Traditionally, “en papillote” is done in a parchment paper pouch, but I used some aluminum foil instead. I sprayed it with a little canola oil spray, though there was enough liquid left from the softened vegetables, it wasn’t necessary. I laid out the fish on the foil, and topped it with the softened veggies, and then diced up the yellow squash, and topped it with that. Then I folded up the edges of the foil and made a tightly closed packet, and popped it on a cookie sheet and into the oven for — not exactly sure. 30 minutes, maybe. I don’t think the timing was particularly critical, since the steam was gently cooking the fish, and there was still plenty of liquid left. For all I know, I completely overcooked it, but it still came out great. The fish was firm and sort of reminded me of lobster meat. I served it over the multi-grain israeli couscous that T.J.’s sells.


Trust Your Nose

Thu, Jan 3 • 0

tilapiaIf you read my entry about the oven fire I discovered in the middle of the night last month, you remember the acrid smoke from burnt aluminum foil that I described. That smell lasted for three days, give or take.

Now I have a new smell to deal with. Let me tell you what happened.

Last night, I was frying up some tilapia. My usual process is to cut the filets in half, season them with some Old Bay, toss them in lightly in flour, being sure to pat off the excess. Then I dip the fish in either an egg wash, or, as I did last night, dip them in a bit of buttermilk seasoned with a tablespoon or two of hot sauce. Then a coating of panko. Fried in a half inch of hot oil, a couple minutes on each side until golden brown.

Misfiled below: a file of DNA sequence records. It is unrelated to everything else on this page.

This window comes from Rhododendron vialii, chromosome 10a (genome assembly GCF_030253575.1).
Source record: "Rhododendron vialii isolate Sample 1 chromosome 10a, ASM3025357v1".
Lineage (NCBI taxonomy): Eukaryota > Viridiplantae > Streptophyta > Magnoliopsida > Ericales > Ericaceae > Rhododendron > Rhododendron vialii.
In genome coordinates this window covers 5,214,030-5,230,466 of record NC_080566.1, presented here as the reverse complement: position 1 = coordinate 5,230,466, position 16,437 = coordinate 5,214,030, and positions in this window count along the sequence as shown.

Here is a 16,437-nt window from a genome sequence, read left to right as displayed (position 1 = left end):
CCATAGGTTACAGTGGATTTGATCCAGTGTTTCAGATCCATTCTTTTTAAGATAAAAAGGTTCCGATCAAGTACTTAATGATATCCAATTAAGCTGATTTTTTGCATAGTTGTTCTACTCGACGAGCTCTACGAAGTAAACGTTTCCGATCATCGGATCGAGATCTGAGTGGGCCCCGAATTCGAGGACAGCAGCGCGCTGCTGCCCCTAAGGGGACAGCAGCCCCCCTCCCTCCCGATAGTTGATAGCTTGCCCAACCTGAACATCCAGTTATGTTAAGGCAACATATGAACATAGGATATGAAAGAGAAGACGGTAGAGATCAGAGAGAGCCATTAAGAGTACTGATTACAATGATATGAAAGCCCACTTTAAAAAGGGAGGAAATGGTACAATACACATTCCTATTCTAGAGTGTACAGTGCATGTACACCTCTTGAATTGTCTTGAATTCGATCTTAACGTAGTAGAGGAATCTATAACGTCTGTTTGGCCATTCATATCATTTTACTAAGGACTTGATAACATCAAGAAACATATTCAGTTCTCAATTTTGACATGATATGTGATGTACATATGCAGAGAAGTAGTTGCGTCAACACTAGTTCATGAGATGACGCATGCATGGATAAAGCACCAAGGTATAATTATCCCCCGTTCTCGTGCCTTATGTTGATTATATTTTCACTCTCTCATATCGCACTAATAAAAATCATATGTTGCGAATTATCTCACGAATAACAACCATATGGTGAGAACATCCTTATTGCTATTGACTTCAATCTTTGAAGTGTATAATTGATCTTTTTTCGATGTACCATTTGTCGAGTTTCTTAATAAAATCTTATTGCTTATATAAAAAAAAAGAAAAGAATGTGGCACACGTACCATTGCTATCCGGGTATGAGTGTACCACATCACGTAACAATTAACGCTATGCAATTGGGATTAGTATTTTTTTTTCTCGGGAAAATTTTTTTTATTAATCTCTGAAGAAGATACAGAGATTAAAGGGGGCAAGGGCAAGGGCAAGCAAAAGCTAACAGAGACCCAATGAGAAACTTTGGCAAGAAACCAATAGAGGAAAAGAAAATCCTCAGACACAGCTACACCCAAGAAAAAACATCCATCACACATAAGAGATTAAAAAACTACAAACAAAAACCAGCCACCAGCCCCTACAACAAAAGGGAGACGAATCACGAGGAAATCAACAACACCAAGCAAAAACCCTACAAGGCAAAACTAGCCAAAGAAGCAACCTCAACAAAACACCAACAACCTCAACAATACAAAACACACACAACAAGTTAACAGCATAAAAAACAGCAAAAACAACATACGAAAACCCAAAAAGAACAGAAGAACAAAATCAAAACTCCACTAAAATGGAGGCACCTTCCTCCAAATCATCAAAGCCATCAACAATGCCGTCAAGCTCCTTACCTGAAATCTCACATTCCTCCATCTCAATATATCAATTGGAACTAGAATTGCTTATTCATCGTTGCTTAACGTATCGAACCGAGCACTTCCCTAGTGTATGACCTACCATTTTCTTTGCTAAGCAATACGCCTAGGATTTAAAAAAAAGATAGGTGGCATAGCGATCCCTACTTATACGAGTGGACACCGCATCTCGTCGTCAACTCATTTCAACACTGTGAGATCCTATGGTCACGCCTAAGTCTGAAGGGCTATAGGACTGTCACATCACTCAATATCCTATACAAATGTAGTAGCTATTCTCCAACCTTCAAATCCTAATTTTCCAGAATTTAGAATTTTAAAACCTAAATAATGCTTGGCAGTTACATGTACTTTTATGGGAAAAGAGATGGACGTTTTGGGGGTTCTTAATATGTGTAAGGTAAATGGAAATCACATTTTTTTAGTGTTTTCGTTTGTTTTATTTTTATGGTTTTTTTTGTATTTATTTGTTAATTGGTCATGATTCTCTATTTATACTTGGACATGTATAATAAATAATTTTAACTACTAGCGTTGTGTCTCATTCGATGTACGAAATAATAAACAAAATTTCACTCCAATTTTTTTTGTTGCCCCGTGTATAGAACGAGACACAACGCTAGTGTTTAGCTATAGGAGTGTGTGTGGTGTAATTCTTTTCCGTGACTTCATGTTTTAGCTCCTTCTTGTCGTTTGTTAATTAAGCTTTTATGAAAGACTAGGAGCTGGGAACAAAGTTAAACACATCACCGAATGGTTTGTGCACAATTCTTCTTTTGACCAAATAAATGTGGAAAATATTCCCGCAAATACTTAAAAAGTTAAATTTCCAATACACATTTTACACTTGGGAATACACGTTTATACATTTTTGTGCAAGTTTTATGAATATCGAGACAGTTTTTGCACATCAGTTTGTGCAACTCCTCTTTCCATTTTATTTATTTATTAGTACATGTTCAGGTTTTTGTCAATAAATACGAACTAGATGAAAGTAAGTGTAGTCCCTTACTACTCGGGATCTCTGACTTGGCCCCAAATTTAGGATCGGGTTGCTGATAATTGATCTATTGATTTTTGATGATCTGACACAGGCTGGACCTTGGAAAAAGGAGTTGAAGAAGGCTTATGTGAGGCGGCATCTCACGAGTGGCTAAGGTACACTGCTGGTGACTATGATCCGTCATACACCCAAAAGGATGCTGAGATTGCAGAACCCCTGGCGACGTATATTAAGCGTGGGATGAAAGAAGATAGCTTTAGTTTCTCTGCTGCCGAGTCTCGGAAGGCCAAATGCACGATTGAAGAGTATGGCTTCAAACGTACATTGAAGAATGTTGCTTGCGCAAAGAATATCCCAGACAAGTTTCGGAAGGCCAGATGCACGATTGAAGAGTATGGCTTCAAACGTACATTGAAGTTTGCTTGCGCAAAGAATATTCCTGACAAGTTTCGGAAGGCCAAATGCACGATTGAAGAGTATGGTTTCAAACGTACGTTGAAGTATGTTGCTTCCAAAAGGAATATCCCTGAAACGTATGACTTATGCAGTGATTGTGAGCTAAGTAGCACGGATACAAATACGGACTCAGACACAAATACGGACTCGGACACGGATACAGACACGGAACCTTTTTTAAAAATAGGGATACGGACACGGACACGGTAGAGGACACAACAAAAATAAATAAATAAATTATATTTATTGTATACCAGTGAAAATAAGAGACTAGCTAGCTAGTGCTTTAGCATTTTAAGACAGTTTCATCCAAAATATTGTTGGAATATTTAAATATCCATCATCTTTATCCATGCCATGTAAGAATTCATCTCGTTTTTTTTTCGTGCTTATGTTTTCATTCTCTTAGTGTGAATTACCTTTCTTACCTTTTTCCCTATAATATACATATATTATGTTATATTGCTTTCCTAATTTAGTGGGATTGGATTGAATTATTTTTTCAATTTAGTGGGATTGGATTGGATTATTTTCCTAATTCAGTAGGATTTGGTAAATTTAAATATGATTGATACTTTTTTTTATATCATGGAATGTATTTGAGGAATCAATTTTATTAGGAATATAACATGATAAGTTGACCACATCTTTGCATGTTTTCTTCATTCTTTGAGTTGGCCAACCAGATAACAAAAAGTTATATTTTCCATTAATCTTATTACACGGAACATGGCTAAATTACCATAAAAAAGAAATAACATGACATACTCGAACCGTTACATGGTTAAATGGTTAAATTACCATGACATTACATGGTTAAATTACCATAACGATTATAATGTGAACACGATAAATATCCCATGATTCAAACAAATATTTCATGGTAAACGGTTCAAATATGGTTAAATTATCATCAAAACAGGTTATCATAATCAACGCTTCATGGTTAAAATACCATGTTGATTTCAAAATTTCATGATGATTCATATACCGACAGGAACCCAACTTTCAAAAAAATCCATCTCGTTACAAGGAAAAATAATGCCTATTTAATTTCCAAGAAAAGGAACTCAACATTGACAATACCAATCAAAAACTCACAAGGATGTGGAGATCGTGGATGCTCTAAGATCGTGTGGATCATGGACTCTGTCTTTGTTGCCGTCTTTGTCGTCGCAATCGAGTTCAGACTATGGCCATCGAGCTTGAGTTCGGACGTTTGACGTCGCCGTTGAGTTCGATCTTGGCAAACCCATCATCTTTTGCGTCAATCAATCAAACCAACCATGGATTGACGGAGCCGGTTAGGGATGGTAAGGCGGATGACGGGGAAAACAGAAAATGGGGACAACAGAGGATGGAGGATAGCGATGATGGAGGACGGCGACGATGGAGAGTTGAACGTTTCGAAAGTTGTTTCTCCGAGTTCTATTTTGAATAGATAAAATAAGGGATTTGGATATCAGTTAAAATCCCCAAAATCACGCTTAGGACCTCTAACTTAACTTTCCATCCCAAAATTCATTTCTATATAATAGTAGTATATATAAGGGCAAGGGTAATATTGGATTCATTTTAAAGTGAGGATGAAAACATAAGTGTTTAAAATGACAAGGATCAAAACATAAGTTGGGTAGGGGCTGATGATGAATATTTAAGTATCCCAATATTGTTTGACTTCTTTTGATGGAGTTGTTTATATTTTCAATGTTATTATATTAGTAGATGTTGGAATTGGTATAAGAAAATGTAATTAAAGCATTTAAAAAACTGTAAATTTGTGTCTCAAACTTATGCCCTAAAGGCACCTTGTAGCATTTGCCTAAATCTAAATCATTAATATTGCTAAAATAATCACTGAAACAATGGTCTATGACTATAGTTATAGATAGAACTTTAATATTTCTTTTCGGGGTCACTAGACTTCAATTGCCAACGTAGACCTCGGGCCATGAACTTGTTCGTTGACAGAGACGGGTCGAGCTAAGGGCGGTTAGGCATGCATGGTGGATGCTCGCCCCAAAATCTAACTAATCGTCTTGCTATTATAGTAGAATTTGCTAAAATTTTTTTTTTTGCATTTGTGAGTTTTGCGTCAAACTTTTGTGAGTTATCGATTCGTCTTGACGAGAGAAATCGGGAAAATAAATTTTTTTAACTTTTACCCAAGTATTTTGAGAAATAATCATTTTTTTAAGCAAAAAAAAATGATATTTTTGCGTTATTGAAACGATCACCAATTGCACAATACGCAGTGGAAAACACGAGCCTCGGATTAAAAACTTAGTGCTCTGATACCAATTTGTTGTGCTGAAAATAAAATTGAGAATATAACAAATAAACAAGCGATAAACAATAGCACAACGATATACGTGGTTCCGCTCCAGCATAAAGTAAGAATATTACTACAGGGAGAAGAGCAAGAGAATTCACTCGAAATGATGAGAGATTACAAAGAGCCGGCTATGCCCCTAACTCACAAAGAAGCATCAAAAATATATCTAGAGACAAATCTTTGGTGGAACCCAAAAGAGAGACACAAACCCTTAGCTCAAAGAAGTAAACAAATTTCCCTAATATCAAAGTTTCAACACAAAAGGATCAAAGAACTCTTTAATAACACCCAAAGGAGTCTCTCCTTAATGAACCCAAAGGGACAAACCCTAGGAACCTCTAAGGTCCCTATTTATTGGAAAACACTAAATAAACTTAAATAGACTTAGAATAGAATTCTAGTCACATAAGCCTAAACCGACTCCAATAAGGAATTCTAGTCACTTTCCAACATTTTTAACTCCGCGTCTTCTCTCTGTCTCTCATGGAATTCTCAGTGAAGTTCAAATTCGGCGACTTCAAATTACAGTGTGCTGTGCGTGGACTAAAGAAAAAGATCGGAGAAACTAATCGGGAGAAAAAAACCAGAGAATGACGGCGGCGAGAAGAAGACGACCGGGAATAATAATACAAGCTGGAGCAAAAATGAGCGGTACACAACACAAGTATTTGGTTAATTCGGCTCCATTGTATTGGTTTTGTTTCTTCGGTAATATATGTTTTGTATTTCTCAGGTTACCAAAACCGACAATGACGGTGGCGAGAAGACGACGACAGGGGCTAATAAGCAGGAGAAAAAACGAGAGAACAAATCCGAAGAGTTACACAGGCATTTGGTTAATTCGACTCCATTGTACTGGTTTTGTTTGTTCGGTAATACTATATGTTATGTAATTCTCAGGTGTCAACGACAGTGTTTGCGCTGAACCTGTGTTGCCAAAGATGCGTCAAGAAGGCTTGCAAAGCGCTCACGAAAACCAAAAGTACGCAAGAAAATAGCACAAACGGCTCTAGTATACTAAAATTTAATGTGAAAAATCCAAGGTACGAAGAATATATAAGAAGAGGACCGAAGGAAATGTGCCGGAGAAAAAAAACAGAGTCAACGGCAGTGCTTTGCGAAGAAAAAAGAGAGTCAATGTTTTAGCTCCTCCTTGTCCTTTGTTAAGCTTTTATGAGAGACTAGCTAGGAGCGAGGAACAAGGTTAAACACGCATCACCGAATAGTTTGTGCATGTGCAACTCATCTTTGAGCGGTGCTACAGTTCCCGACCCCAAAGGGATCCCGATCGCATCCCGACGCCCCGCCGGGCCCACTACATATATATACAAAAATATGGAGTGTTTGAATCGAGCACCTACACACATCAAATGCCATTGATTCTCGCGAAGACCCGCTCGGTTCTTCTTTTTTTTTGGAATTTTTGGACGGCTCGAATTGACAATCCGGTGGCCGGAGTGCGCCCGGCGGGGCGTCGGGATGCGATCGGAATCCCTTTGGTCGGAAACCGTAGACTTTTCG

That’s where I ran into trouble. Instead of using the new bottle of canola I had within arm’s reach, I decided to go for the three-quarters empty gallon jug of peanut oil that I bought sometime in the distant past. When I opened the jug, I did get a faint whiff that the oil might be rancid, but nothing that knocked me off my feet or anything. I poured it into the pan, and heated it up. From the start, things didn’t seem to be right. As the oil heated, I noticed little white bubbles of foam coming up from the bottom of the pan. I’d never seen that happen before. Still undeterred, I tossed in three pieces of fish. The whole pan covered over with that weird white foam. That’s when the weird, super rancid oil smell hit. As the pan got hotter, the smell got stronger. And then the oil started to smoke. This was peanut oil — it doesn’t have the highest smoke point of oils on the shelf, but it’ll go until 300° before it starts to smoke. Clearly, something was wrong. I tossed out the three pieces of fish – total loss – and poured the hot oil into an empty milk carton, and rinsed out the pan as best I could, and started again, this time with that fresh canola. Too late though, for the smell, which still lingers and reached into every corner of the apartment.

I’d stored the peanut oil badly. Oils like cool, dark spots, without exposure to a lot of air — in a jug, that means minimizing the surface area exposed. This jug of mine was sitting out in the light, for who knows how long.

Lesson learned : trust your nose and avoid any oil that seems even a little bit off.